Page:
Context

Recently, US has decided to withdraw from the treaty due to several issues viz. Russia’s violation of the treaty, development and deployment of intermediate-range nuclear weapons by China etc.

Russia has confirmed that the USA has decided to cancel the Intermediate-Range Nuclear Forces (INF) Treaty signed between Russian and the USA in 1987.

The United States alleged that Russia is in violation of its INF Treaty obligations “not to possess, produce, or flight-test” a ground-launched cruise missile having a range of 500 to 5,500 kilometers or “to possess or produce launchers of such missiles.”

Russia denies that it is in violation of the agreement. On December 8, 2017, the Trump administration released a strategy to counter alleged Russian violations of the Treaty.

About INF Treaty:

Intermediate-Range Nuclear Forces Treaty (INF) is the cold war treaty signed between US and Russia in 1987. The INF treaty prohibits US and Russia from possessing, producing or test-flying ground-launched cruise missiles with ranges of 500 to 5,500 km.

The cold war era treaty also covers all land-based Missiles, including those carrying nuclear warheads. However, it does not cover air-launched or sea launched weapons.

Importance of the treaty:

Signed by Ronald Reagan and Mikhail Gorbachev, it led to nearly 2,700 short- and medium-range missiles being eliminated and an end to a dangerous standoff between US Pershing and cruise missiles and Soviet SS-20 missiles in Europe.

The treaty marked the first time the superpowers had agreed to reduce their nuclear arsenals, eliminate an entire category of nuclear weapons, and utilize extensive on-site inspections for verification.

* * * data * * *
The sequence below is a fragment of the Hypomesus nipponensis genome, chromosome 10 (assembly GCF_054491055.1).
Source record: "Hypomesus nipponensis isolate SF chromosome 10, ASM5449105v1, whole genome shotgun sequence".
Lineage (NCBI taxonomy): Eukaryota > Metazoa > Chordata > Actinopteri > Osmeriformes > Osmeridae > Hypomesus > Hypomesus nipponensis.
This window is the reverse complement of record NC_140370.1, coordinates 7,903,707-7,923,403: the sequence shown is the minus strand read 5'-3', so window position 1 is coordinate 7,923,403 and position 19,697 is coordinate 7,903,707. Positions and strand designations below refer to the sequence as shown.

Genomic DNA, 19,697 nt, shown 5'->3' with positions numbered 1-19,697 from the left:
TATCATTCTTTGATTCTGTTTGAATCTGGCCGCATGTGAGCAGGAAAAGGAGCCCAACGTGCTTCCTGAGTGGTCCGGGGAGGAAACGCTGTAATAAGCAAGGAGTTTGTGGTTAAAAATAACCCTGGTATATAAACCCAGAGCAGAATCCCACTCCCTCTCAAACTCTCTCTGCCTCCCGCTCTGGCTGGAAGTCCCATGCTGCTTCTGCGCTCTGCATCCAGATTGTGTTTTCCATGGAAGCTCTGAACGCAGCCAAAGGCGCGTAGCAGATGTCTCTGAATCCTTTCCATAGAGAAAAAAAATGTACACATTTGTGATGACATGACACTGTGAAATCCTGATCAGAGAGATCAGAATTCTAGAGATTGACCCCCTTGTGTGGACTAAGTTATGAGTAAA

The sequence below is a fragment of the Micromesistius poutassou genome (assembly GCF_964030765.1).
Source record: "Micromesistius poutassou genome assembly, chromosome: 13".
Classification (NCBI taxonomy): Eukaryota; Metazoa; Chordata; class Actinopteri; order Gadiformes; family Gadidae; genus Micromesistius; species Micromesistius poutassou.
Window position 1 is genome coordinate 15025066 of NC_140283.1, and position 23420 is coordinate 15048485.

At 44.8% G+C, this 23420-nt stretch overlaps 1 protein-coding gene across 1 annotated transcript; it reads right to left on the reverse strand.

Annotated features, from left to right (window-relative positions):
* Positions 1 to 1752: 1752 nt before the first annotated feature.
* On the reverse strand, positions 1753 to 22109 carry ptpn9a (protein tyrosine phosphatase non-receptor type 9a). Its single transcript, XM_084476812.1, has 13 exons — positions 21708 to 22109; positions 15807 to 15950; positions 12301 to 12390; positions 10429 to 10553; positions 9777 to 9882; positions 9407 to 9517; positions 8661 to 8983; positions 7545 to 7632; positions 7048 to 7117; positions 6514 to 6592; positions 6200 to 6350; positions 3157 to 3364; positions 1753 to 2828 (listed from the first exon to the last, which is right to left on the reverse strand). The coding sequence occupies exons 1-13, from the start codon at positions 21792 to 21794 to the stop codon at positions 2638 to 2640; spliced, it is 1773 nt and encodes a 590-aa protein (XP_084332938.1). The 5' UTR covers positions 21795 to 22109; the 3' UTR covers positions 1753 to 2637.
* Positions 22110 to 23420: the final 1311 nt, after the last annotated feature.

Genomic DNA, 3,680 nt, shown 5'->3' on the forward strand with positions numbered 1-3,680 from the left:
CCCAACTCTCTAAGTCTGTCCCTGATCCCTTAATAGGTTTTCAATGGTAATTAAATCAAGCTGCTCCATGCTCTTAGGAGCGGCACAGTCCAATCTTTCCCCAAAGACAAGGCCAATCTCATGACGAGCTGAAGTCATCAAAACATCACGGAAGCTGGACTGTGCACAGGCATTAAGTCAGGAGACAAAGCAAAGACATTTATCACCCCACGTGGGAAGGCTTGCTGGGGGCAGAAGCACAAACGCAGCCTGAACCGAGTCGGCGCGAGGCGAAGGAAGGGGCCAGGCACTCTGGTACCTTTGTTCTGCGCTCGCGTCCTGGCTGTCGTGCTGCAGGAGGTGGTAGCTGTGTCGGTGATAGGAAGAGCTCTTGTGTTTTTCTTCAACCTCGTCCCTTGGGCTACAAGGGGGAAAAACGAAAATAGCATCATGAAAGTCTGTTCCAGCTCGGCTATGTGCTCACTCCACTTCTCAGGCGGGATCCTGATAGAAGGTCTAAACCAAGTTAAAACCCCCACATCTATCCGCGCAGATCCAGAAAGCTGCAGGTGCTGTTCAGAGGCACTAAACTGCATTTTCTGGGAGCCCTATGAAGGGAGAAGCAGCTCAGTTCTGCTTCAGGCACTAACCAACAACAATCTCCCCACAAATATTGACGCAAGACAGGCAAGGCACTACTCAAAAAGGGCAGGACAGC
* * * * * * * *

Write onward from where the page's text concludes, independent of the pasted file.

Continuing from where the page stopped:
As a result of the INF Treaty, the United States and the Soviet Union destroyed a total of 2,692 short-, medium-, and intermediate-range missiles by the treaty’s implementation deadline of June 1, 1991.

INF Treaty covers all types of ground-launched cruise and ballistic missiles — whether their payload is conventional or nuclear. Moscow and Washington are prohibited from deploying these missiles anywhere in the world, not just in Europe.

The INF Treaty for years served to mitigate fears of both parties in relation to possibility of military escalation, operational miscalculation, and helping to shift the logic of MAD [mutually assured destruction] to the higher “more sensitive” political level.

What NOW:

  • It is unclear what INF-prohibited systems the United States could deploy to Europe or Asia in the near term.
    • The U.S. military has not developed any land-based missiles within the prohibited ranges for decades and has only just started funding a new ground-launched cruise missile to match the 9M729.
  • Moscow is in a very different position and could rapidly expand deployment.
  • Russia could also effectively reclassify the RS-26 Rubezh, an experimental system that has been tested just above the INF Treaty’s 5,500-kilometer limit.
    • To avoid violating the INF, Russian officials previously described the RS-26 as an intercontinental ballistic missile. However, it could form the basis for a missile of a slightly shorter range if Moscow wished to boost its INF forces — without counting it under the U.S.-Russian New Strategic Arms Reduction Treaty, or New START, governing longer-range systems.

This move is also likely to undermine the 2010 New START treaty governing U.S. and Russian long-range nuclear systems.

The INF Treaty’s demise will undercut New START by reopening questions on the relationship between intermediate and strategic systems that have been resolved for 30 years by the elimination of ground-based, intermediate-range missiles.

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